The stunningly green Siwa oasis is in the outer Sahara, in Western Egypt. I got there after about 470 miles and ten hours by bus from Cairo, with a change of buses at Marsa Matruh on the Mediterranean coast. The first sign of Siwa was hills off in the distance and then an abrupt terrain transition from Saharan sand to tall wild grass. Then we entered the oasis proper, with its many acres of lush green palm trees.
The oasis has a population of around 10,000, with much local agriculture and a good scattering of tourists. At the bus stop I was ambushed by some local kids, who carefully declined to give me directions to my hotel, but instead sold me a ride there on their fine donkey cart, for a whole 5 Egyptian Pounds (about a dollar).
Now palm trees and donkey carts are all very charming, but Siwa’s main claim to fame is that it was the site of the great Oracle of Amun. Among many other visitors, Big Alex came by here in 331 BC. We don’t know what question he asked, but we know the gist of the wise answer he received: “Alexander is the son of Amun and destined for Great Things!”
The Temple of the Oracle is about 2km East of the modern town area. It is easy to spot, as it is inside a ruined mudbrick town on a prominent hilltop. The Temple is fairly modest, and has suffered from some aggressive modern reinforcement of the ancient structure. But yes, it is the original structure, built in the 6th c. BC and visited by Alexander himself. The inner sanctuary is blocked off by a modern iron gate, but that was open when I was there, so I could stroll into the heart of the ancient Oracle.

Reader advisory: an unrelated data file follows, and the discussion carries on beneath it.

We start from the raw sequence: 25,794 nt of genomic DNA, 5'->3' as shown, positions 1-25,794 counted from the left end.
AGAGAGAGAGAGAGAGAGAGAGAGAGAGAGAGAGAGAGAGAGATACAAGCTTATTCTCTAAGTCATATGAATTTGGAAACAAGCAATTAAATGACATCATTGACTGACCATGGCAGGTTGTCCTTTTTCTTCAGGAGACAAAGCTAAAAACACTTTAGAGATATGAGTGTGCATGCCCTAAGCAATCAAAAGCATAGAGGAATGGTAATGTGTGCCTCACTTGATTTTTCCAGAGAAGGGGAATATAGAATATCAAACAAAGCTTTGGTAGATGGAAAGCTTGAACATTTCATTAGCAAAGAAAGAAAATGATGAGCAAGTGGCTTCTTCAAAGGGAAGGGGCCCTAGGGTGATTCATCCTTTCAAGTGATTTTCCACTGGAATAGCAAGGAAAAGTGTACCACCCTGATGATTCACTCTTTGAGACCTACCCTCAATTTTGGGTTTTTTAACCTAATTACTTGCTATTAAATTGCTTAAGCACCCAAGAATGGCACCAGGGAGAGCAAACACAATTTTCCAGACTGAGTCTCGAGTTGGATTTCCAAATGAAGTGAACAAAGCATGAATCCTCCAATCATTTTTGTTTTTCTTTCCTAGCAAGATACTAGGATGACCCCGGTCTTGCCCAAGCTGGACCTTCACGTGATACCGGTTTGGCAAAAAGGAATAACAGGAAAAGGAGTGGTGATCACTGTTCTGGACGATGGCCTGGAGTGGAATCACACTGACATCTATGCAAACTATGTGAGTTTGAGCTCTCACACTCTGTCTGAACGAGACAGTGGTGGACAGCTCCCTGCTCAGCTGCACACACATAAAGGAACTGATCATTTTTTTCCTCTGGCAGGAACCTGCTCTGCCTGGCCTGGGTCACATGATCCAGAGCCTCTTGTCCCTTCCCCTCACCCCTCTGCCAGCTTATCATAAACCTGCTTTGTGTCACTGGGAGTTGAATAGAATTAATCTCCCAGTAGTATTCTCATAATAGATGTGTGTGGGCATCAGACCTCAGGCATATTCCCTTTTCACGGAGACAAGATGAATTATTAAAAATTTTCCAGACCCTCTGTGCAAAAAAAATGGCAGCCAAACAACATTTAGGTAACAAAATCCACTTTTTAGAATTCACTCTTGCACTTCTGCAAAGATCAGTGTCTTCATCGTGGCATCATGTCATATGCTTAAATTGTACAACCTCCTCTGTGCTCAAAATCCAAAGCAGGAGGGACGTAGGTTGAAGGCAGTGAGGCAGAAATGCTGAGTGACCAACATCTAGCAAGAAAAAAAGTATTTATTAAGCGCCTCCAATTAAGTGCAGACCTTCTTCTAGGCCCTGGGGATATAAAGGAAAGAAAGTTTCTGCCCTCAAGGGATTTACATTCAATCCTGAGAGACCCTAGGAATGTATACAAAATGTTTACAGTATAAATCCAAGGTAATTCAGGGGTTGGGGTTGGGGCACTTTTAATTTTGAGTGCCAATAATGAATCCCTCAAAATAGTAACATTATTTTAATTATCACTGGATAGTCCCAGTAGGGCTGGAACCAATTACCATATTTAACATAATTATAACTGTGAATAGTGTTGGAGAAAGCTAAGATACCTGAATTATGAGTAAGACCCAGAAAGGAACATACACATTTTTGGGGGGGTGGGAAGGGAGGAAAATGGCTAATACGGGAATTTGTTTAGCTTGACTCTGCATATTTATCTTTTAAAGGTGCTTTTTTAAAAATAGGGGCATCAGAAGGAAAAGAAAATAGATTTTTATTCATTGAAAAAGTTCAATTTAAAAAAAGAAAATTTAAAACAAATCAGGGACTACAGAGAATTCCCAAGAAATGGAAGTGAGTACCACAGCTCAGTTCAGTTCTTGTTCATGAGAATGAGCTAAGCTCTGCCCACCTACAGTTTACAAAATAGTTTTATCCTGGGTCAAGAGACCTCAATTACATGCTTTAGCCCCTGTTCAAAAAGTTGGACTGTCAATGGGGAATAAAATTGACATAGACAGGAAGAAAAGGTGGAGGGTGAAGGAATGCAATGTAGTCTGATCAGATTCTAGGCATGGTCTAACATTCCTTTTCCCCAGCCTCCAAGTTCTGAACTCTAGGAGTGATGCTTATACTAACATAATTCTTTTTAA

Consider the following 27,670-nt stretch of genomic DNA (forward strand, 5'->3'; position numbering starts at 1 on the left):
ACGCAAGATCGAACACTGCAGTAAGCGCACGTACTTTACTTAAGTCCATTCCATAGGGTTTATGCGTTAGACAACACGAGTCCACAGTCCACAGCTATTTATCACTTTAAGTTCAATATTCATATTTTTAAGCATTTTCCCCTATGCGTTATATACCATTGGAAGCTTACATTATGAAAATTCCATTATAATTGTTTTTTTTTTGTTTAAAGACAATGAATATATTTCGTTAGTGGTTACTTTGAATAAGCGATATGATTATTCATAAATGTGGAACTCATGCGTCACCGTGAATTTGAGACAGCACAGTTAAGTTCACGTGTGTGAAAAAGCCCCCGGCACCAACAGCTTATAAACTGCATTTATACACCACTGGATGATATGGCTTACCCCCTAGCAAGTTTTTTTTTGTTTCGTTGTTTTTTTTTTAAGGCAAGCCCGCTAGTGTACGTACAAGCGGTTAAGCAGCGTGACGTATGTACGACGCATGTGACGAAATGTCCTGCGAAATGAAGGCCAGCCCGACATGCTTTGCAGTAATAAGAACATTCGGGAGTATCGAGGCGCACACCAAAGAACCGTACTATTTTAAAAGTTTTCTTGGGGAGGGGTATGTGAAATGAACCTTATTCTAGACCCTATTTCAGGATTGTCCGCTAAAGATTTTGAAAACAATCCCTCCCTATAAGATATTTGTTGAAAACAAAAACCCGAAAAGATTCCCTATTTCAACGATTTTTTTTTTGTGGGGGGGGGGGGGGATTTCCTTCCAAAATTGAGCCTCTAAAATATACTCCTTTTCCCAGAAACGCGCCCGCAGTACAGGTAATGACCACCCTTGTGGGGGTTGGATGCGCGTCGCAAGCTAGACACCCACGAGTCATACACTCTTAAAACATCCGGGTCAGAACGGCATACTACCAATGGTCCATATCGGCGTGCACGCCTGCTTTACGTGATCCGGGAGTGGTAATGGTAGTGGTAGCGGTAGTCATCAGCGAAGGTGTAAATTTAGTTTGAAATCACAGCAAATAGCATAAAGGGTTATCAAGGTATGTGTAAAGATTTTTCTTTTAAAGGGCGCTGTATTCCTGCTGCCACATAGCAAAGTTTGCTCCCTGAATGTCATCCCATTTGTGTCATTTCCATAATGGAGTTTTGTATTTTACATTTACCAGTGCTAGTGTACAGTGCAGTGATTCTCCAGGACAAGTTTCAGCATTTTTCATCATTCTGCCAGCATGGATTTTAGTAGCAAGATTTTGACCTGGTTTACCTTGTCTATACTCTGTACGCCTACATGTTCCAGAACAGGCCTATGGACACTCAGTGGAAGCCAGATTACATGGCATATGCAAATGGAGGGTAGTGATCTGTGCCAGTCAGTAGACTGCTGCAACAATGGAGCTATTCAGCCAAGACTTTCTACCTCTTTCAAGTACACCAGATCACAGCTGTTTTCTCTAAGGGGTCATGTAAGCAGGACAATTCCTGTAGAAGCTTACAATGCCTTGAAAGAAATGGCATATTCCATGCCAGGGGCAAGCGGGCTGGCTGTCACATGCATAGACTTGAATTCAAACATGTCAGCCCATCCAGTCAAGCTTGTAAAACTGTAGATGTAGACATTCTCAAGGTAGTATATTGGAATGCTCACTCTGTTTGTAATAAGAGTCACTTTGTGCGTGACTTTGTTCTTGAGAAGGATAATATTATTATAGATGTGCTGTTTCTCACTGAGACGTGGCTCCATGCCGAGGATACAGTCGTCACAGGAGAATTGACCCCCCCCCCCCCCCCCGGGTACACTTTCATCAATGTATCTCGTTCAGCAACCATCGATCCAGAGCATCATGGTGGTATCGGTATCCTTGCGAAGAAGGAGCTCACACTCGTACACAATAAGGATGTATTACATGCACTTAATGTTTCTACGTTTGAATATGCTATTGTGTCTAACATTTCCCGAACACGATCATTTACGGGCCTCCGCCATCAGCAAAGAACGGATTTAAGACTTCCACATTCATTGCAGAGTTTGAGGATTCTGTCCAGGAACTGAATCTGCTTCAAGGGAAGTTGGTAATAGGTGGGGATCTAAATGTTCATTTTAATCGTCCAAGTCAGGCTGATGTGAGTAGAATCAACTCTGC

I had arrived early, so I had the site to myself. After traveling so far, how could I resist asking the Oracle for guidance? A long pause and then the exasperated braying of donkeys in the distance. A fine and fitting answer.
From the hilltop there is a fine view over the oasis, with its many square miles of green palms, and its two large (salty) lakes to East and West.
The ruined Temple of Umm Ubayd is about 500 meters SSE of the Oracle. (Note that the map in Lonely Planet Egypt 2008 seems to have mixed up the locations for the two temples and is quite misleading on this point). The humble road between the two temples is decorated by giant green lamp posts. Follow the lamp posts through the various forks and you’re on the right route. Unfortunately there isn’t much to see at Umm Ubayad: a lot of large collapsed blocks and a restored wall with a few faded ancient Egyptian inscriptions.
If you follow the green lamp posts about another 700 meters SE, you’ll find a large modern bathing pool, allegedly fed by the ancient “Cleopatra’s Spring”. A little further on, there is an older, but still modern, circular deep pool, with a little water bubbling up, which also claims the “Cleopatra’s Spring” title.